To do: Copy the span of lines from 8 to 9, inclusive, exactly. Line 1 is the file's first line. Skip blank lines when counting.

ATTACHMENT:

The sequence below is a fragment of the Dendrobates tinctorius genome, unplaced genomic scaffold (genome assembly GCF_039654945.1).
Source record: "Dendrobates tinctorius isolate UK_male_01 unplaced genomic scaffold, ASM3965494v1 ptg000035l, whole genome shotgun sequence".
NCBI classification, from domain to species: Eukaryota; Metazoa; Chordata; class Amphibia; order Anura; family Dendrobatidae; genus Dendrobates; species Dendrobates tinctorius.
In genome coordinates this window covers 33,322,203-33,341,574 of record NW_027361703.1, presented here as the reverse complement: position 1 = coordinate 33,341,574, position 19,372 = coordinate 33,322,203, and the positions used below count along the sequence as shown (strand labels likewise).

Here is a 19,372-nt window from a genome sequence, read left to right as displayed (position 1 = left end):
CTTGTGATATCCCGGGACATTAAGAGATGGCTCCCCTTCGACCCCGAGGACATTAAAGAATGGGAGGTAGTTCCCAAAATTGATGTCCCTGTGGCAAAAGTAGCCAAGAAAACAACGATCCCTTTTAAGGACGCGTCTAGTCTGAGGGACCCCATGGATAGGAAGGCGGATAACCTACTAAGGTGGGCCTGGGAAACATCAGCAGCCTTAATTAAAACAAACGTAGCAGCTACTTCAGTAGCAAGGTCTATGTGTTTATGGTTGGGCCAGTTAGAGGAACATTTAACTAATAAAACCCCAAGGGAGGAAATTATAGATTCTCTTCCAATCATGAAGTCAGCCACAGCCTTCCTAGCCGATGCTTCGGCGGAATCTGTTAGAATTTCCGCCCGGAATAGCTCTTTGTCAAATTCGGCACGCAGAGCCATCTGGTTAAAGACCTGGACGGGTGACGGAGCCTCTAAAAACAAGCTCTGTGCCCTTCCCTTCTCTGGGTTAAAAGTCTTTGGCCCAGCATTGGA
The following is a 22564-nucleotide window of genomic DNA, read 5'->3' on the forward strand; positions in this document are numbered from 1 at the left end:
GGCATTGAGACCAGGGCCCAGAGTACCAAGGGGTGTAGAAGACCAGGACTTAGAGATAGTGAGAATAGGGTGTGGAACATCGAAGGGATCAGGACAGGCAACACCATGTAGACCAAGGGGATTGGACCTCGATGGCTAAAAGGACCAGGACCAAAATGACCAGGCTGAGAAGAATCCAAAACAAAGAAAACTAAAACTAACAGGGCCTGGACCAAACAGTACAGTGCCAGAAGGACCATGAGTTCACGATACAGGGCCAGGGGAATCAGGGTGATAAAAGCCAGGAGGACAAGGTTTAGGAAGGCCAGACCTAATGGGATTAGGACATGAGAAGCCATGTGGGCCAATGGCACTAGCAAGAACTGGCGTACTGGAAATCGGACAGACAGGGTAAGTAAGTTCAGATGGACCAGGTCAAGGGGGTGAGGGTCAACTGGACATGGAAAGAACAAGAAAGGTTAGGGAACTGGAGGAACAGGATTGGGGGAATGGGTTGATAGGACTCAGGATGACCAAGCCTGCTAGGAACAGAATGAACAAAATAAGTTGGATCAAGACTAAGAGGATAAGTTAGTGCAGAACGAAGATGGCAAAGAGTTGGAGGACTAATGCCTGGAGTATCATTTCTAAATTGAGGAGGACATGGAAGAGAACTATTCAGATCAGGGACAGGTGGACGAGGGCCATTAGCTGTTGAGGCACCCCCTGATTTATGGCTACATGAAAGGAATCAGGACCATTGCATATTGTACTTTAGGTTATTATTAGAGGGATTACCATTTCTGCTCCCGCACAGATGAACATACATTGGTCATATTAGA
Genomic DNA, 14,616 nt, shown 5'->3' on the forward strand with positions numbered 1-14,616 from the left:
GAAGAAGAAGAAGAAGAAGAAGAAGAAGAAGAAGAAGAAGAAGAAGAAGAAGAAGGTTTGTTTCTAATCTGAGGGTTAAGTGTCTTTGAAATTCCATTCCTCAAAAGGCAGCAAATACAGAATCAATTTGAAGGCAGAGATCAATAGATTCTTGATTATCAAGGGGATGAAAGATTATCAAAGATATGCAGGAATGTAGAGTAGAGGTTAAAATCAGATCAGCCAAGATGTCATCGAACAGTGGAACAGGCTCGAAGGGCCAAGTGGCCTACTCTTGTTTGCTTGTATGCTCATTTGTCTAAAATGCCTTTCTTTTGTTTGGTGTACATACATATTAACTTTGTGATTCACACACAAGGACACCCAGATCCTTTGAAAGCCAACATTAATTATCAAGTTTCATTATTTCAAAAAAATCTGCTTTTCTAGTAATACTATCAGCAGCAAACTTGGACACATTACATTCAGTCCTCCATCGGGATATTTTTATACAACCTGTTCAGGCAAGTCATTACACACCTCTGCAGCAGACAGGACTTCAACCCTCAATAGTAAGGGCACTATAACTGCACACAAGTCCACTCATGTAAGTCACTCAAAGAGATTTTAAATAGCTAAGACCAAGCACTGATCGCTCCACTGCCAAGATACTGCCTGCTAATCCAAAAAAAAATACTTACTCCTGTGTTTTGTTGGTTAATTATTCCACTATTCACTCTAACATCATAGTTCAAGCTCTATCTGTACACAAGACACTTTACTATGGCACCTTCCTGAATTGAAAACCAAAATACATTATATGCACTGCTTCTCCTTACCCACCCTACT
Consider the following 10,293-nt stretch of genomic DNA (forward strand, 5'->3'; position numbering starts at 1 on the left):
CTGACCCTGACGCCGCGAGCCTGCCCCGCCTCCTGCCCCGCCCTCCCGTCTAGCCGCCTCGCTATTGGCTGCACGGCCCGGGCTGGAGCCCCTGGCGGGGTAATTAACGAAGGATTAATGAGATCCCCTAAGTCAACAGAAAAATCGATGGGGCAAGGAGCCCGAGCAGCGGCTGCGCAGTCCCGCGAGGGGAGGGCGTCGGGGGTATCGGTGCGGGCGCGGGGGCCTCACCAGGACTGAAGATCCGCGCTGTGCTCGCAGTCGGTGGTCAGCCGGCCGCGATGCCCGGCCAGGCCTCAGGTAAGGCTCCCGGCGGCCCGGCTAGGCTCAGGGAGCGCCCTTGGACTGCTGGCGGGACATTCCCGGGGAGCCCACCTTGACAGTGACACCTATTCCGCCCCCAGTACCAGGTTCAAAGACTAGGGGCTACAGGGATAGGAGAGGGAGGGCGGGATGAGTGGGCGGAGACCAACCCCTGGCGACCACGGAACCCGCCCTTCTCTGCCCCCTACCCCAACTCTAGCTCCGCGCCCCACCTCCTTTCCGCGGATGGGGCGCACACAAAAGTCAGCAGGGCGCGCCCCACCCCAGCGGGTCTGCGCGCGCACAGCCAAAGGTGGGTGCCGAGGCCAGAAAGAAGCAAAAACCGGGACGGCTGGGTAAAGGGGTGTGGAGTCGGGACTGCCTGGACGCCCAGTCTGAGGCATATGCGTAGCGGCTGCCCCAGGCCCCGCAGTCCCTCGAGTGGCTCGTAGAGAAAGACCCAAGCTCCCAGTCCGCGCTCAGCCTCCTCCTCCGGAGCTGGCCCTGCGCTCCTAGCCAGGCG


GGCATTGAGACCAGGGCCCAGAGTACCAAGGGGTGTAGAAGACCAGGACTTAGAGATAGTGAGAATAGGGTGTGGAACATCGAAGGGATCAGGACAGGCAACACCATGTAGACCAAGGGGATTGGACCTCGATGGCTAAAAGGACCAGGACCAAAATGACCAGGCTGAGAAGAATCCAAAACAAAGAAAACTAAAACTAACAGGGCCTGGACCAAACAGTACAGTGCCAGAAGGACCATGAGTTCACGATACAGGGCCAGGGGAATCAGGGTGATAAAAGCCAGGAGGACAAGGTTTAGGAAGGCCAGACCTAATGGGATTAGGACATGAGAAGCCATGTGGGCCAATGGCACTAGCAAGAACTGGCGTACTGGAAATCGGACAGACAGGGTAAGTAAGTTCAGATGGACCAGGTCAAGGGGGTGAGGGTCAACTGGACATGGAAAGAACAAGAAAGGTTAGGGAACTGGAGGAACAGGATTGGGGGAATGGGTTGATAGGACTCAGGATGACCAAGCCTGCTAGGAACAGAATGAACAAAATAAGTTGGATCAAGACTAAGAGGATAAGTTAGTGCAGAACGAAGATGGCAAAGAGTTGGAGGACTAATGCCTGGAGTATCATTTCTAAATTGAGGAGGACATGGAAGAGAACTATTCAGATCAGGGACAGGTGGACGAGGGCCATTAGCTGTTGAGGCACCCCCTGATTTATGGCTACATGAAAGGAATCAGGACCATTGCATATTGTACTTTAGGTTATTATTAGAGGGATTACCATTTCTGCTCCCGCACAGATGAACATACATTGGTCATATTAGA
Genomic DNA, 14,616 nt, shown 5'->3' on the forward strand with positions numbered 1-14,616 from the left: